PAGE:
Preliminary epidemiological studies have shown a potential association between occupational exposure to acrylonitrile and respiratory cancer. Subsequently, four extensive cohort studies were performed, but no evidence was presented to prove a cause-and-effect relationship between occupational exposure and cancer, particularly respiratory cancer.,,, However, epidemiological data indicate that this relationship cannot be completely ruled out.
In 1978, fears that acrylonitrile might be a carcinogen in humans led to limiting occupational exposure in the United States to be more than 2 ppm in the air as the mean hourly weight (TLV-TWA), with a 15-minute limit of 10 ppm (TLV-C). In 1979, the International Agency for Research on Cancer classified acrylonitrile as a potential human cancer (Category 2A) based on sufficient evidence of carcinogenicity in laboratory animals and limited evidence in humans. In 1999, citing epidemiological studies, the International Agency for Research on Cancer reduced its classification to human carcinogenicity (Group 2B). Acrylonitrile is also thought to be reasonably a carcinogen.
Risk assessment, which includes the description of potential health side effects due to environmental hazards, is performed by several agencies and organizations worldwide. Although the exposure and level of detail may vary by organization or country, the overall framework of these assessments follows the model presented by the National Research Council, dividing the risk assessment process into four components: 1) risk identification, 2) dose-response assessment, 3) exposure assessment and 4) risk characterization.
The Integrated Hazard Information System is a U. S. Environmental Protection Agency (USEPA) database containing the USEPA’s scientific position on the adverse effects on human health resulting from chronic (lifetime) exposure to food or inhalation of chemicals in the environment under certain conditions. It is also a scientific human health assessment program that assesses quantitative and qualitative risk information on the effects that may be caused by exposure to environmental pollutants.
Due to growing concerns about the possibility of their health being affected by occupational and environmental exposures, risk assessment, especially human health risk assessment, has been the focus of attention. Therefore, considering the destructive effects of acrylonitrile on the health of the workforce in high-risk environments, such as the petrochemical industry, and considering that no comprehensive studies have been conducted in the country to assess the health risk and carcinogenicity of acrylonitrile in these industries, as well as the critical role of these industries in the economic dynamism of the country, the present study was conducted to evaluate the carcinogenic risk of occupational exposure to acrylonitrile vapors in a petrochemical company in 2019.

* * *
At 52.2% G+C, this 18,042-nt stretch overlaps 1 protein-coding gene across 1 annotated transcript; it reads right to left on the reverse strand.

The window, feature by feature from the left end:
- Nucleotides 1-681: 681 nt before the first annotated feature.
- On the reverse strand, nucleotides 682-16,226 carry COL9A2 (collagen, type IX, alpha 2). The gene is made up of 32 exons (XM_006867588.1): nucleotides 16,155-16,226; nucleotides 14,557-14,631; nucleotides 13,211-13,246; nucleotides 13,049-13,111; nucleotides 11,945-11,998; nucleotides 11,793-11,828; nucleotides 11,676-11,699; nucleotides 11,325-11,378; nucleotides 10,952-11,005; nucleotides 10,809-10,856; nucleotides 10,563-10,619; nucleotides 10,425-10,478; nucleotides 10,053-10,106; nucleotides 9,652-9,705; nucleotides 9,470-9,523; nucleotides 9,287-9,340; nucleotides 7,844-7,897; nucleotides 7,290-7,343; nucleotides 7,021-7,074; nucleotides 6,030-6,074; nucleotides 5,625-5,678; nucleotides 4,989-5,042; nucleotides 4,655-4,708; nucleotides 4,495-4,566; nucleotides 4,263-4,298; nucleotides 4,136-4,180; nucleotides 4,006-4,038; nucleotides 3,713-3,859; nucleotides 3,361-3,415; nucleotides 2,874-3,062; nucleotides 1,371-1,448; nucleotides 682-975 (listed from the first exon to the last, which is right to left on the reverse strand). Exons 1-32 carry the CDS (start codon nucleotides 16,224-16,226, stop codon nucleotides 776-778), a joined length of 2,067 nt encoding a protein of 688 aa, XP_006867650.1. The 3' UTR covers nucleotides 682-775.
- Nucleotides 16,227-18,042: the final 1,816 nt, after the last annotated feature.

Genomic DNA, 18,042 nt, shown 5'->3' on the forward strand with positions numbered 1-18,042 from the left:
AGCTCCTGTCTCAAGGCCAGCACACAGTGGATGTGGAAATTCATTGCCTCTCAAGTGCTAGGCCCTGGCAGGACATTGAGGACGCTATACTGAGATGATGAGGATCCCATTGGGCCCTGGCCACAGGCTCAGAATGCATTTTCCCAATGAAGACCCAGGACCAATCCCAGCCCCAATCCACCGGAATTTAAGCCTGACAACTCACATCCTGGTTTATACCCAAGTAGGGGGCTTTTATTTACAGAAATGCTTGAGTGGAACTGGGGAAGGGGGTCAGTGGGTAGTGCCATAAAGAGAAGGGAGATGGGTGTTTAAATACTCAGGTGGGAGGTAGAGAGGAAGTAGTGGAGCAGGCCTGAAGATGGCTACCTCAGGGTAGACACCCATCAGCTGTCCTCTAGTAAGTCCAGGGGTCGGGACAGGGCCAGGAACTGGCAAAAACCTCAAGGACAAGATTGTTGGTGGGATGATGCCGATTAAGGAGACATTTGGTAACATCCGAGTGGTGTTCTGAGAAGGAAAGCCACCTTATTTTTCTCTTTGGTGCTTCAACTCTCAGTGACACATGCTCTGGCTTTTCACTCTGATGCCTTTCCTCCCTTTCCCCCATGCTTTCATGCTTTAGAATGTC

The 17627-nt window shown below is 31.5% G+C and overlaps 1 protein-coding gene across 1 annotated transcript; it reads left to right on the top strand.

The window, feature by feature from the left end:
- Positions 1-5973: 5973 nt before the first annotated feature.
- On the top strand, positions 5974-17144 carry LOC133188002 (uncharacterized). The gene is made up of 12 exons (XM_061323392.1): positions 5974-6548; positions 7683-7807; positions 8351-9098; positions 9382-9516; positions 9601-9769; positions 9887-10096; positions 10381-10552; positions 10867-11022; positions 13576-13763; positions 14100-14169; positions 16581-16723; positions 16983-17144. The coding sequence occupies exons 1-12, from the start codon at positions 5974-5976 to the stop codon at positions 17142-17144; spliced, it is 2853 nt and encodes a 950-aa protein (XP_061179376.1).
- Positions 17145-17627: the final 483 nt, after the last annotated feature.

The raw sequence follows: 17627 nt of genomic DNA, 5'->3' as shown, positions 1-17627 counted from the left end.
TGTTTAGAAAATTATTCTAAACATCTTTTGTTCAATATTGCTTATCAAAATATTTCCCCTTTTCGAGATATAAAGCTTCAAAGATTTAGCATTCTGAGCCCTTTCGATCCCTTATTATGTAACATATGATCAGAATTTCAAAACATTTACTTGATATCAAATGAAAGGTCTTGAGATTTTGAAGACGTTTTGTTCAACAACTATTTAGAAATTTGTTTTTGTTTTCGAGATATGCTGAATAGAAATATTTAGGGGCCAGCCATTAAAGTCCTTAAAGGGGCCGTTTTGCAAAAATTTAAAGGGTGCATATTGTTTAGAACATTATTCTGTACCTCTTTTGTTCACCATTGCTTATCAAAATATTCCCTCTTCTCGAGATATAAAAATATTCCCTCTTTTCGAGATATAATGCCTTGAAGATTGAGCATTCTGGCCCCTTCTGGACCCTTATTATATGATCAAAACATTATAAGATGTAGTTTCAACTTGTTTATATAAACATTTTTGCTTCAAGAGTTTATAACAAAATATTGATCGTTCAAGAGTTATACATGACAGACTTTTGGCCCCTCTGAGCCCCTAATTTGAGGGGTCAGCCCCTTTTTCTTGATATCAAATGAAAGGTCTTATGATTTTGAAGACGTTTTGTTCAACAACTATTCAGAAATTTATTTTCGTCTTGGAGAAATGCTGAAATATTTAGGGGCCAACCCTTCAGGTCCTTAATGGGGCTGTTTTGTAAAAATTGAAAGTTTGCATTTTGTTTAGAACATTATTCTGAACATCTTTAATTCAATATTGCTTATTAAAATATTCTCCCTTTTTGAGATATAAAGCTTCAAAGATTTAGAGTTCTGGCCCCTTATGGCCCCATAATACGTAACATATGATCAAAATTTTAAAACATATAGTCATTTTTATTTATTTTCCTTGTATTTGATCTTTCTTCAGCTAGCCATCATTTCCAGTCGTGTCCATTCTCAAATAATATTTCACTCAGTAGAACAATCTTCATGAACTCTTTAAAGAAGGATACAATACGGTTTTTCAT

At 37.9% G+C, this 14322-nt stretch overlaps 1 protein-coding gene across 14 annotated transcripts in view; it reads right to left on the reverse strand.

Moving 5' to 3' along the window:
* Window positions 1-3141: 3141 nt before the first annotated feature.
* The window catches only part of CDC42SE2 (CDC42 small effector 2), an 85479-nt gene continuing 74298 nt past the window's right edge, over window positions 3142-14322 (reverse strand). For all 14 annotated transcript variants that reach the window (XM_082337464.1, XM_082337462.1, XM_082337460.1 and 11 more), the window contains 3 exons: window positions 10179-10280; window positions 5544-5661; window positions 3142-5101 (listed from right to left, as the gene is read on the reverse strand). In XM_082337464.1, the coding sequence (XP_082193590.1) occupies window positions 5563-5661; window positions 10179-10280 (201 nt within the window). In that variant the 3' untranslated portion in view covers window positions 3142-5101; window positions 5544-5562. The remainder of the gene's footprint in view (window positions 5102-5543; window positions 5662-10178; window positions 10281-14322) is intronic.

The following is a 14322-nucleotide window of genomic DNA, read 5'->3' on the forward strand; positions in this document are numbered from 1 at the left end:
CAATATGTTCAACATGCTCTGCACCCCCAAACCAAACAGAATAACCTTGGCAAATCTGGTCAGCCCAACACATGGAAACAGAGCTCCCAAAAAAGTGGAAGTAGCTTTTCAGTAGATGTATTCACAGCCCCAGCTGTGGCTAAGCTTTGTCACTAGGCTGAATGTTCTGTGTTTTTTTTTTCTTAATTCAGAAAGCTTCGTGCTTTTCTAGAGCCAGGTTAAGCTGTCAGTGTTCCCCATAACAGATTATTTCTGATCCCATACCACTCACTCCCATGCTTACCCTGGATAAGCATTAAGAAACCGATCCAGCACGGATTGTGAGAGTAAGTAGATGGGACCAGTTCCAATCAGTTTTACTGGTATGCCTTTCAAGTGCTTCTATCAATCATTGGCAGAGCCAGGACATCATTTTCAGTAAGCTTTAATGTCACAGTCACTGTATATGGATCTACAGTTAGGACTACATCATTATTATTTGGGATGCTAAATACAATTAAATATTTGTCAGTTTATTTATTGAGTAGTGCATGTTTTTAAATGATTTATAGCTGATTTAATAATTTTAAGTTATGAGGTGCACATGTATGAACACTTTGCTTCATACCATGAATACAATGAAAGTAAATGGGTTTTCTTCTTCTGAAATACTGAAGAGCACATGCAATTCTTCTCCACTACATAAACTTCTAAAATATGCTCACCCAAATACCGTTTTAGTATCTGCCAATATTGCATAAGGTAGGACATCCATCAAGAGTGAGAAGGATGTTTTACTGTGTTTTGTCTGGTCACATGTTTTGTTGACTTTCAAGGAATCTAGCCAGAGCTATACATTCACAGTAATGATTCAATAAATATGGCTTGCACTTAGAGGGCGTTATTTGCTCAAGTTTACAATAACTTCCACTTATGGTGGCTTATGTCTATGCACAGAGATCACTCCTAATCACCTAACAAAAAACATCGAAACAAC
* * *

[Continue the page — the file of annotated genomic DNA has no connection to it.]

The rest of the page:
| Participants and Methods|| |
This retrospective and cross-sectional study was performed in 2019 in a petrochemical industry producing ABS copolymer (acrylonitrile, butadiene, and styrene). This study was sponsored by Tehran University of Medical Sciences with ethics code of IR.TUMS.SPH.REC.1398.036 in June 2018. The occupations assessed in this study included technicians and technical workers.
The model proposed by the National Institute of Occupational Safety and Health (NIOSH) called Similar Exposure Groups was used to determine the sample size. Forty-five inhaled air samples (3 samples per person) were sampled. The inclusion criteria were at least 12 months of work experience, having respiratory exposure to acrylonitrile vapors according to the preliminary survey results, non-smoking, and enough consent to participate in the study.
NIOSH 1604 method was used for sampling. According to the mentioned method, for the sampling of inhaled air, absorbent tubes containing activated charcoal of SKC Company (Chino Hills, CA, USA) with a ratio of 50/100 and a sampling pump made by the same company and calibrated with a soap bubble tube were used. Sampling flow was calculated according to the method to prevent the phenomenon of pollutant cracking of 150 mL/min. According to NIOSH Strategy 6, sampling was performed in three 90-minute periods. Also, to cover the maximum exposure hours of individuals, environmental samples were collected in different parts of the industry. After collecting the samples, the adsorbent tubes were transferred to the laboratory for analysis and quantification.
sample preparation and analysis
Samples were prepared according to NIOSH 1604 method. The activated carbon content in the front and back of the sampling tube was transferred to separate vials with a volume of 2 mL. The samples were extracted by chemical recycling using 1 mL of benzene (99.5%) made by the MERCK Company (Kenilworth, NJ, USA). It took at least 30 minutes to completely remove acrylonitrile from activated carbon.